In the central square of Belgrade, they distributed educational brochures, bracelets, pens, and bags. In the Slovenian town of Idrija, they toured a mercury mine, learned to cook a local culinary specialty, and gave each other support. In Croatia, they gathered to hear lectures from physicians and to gain a broader understanding of a disease that has impacted them or those they love.
It was all part of the first-ever International Gaucher Day, celebrated on July 26, 2014. The day was initiated by the European GaucherAlliance (EGA) and the event’s slogan was “Rare but Not Alone.” The date was chosen in honor of the 160th birthday of Philippe Gaucher, the French doctor who first described the disease after he saw a 32-year-old woman with an enlarged spleen. The purpose—and the positive end result—was to raise awareness for the lysosomal storage disorder, Gaucher disease, that affects just one in 40,000 people around the world.
“We are pleased to see the first international awareness day for Gaucher disease, helping to drive awareness of this important rare disease. It’s an extremely active patient community, but it doesn’t always get the recognition it deserves.”
Emmanuel Dulac, Head of Rare Diseases Team
Gaucher, an inherited disease marked by a deficiency, absence, or incomplete functioning of an enzyme called glucocerebrosidase, which causes an accumulation of lipids in cells. Consequently, progressive damage to tissues, bone, and such major organs as the spleen, liver, and brain. Symptoms are various. They often worsen over time. A person with Gaucher could experience anything from a persistently swollen abdomen (due to an enlarged liver and spleen) to debilitating bone pain, to excessive bleeding and bruising to anemia/fatigue to shortness of breath. There is no cure for Gaucher, but there are treatments to alleviate the signs and symptoms, and increasing awareness about the condition is essential to helping support early diagnosis of the disease. For its part in International Gaucher Day, Shire, which is committed to improving the lives of those with the disease, produced informational materials—an infographic visualizing the impact and burden of Gaucher and an in-depth fact sheet. The materials were, and will continue to be, used to help inform and educate about the disease. Shire also supported the EGA by distributing International Gaucher Day branded give-aways to its employees.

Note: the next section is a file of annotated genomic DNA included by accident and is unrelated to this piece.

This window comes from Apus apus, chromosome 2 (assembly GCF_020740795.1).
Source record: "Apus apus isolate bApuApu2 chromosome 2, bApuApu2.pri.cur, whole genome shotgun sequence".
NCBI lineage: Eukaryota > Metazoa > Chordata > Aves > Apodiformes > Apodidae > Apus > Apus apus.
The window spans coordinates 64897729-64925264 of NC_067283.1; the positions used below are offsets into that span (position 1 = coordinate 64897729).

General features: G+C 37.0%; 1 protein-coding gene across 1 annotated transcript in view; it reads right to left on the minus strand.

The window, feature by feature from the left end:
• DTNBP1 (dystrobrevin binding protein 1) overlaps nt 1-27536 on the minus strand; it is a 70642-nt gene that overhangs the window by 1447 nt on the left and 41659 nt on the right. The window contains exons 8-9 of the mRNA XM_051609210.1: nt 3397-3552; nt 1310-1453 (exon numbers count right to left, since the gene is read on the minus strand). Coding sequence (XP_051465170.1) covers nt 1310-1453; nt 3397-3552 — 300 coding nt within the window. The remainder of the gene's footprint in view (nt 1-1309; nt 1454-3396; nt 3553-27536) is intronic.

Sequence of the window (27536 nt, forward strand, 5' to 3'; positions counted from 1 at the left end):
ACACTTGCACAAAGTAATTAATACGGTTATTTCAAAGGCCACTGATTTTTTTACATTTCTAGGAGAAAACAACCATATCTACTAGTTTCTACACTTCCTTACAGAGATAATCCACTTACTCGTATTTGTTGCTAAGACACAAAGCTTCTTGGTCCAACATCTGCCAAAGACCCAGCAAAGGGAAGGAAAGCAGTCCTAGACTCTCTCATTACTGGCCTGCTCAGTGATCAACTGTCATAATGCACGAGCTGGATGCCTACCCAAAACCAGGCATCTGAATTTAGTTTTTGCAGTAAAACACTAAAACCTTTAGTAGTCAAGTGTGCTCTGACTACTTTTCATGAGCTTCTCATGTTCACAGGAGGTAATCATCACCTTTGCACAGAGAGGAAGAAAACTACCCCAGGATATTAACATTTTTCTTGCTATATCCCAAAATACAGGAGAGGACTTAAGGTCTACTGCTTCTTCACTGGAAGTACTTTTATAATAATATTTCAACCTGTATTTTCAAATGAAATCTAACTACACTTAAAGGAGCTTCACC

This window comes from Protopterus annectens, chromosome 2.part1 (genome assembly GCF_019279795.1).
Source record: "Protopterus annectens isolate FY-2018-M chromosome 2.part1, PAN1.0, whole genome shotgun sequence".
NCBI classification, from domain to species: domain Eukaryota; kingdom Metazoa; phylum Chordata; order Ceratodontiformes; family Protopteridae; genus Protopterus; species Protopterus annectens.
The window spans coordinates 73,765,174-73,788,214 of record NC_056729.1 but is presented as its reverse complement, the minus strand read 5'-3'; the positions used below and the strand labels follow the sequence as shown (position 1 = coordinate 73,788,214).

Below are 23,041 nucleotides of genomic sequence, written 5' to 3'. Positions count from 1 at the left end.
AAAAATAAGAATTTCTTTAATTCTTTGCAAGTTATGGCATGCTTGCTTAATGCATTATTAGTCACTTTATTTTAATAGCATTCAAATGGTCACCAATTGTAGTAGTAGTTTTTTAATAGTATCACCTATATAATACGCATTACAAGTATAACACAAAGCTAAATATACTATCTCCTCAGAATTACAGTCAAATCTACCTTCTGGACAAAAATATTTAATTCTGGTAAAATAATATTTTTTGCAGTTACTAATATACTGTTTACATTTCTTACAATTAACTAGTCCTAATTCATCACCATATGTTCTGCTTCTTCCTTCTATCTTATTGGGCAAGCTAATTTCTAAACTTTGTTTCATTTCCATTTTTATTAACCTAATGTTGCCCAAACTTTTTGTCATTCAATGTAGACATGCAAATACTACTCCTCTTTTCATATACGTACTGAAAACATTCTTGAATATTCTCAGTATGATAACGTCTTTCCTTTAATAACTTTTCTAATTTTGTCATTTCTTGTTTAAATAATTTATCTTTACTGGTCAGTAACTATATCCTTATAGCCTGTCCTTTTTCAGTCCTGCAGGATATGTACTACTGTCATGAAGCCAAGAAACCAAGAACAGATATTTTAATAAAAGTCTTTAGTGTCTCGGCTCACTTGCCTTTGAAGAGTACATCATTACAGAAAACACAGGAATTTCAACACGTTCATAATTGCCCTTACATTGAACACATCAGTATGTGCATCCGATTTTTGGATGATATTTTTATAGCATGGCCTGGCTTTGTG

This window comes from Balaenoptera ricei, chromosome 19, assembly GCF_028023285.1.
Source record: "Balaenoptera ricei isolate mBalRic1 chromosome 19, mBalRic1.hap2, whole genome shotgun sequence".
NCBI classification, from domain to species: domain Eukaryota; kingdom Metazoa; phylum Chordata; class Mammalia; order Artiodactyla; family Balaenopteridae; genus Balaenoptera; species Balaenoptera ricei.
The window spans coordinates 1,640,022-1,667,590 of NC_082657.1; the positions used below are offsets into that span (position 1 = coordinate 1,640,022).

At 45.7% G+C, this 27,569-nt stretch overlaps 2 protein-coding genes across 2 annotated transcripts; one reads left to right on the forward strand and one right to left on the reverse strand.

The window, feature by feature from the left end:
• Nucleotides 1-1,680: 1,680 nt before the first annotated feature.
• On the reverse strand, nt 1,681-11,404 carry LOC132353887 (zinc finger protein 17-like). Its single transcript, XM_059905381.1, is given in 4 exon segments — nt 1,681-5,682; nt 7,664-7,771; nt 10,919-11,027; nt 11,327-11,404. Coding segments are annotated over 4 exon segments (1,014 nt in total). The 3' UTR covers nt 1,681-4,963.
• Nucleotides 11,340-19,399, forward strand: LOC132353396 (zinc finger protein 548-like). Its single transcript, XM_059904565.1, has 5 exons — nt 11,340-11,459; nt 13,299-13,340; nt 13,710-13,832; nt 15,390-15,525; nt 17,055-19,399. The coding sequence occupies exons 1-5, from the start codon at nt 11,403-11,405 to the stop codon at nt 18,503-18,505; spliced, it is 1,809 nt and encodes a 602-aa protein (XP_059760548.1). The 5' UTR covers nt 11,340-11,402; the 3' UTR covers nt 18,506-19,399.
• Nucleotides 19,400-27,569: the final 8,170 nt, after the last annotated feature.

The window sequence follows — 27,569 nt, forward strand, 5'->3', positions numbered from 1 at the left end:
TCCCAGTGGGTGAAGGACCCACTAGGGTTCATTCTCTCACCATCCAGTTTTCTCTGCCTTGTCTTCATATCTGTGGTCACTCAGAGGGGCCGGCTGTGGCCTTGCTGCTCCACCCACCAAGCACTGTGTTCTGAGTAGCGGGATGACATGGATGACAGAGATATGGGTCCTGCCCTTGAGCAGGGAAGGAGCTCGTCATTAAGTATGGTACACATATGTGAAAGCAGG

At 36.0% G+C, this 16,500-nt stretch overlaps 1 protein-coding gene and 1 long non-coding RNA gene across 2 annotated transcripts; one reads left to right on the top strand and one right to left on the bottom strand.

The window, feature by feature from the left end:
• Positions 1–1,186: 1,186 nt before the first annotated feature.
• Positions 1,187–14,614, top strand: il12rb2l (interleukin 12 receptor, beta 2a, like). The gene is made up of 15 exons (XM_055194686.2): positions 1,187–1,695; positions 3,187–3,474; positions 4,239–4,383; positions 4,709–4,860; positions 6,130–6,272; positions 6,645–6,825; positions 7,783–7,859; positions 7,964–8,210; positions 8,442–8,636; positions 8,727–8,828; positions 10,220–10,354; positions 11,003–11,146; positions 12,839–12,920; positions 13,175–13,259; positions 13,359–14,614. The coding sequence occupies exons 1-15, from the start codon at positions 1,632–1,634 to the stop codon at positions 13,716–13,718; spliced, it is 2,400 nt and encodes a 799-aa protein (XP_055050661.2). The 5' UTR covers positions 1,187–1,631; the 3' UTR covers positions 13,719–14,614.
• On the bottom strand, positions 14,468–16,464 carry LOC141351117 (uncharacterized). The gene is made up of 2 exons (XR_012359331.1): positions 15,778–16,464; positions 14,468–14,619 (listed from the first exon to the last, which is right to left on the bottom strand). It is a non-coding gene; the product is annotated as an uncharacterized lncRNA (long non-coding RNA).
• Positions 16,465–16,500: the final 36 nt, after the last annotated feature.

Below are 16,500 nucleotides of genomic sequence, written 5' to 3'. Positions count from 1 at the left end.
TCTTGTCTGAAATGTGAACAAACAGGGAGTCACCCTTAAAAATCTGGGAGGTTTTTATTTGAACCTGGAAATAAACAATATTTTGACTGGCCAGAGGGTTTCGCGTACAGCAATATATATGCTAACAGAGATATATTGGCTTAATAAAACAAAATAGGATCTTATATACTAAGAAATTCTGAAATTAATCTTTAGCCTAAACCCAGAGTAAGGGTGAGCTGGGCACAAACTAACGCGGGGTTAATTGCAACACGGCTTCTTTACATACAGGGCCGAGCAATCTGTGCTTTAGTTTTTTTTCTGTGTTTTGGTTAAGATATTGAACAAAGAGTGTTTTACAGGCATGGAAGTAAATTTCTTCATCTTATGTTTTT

“We are pleased to see the first international awareness day for Gaucher disease, helping to drive awareness of this important rare disease. It’s an extremely active patient community, but it doesn’t always get the recognition it deserves.” said Emmanuel Dulac, Head of Shire’s Rare Diseases Business Unit. “We felt we could support this day and make our greatest difference by helping to educate others about the signs and symptoms of Gaucher, the rates of incidence and inheritance, and the importance of early diagnosis.”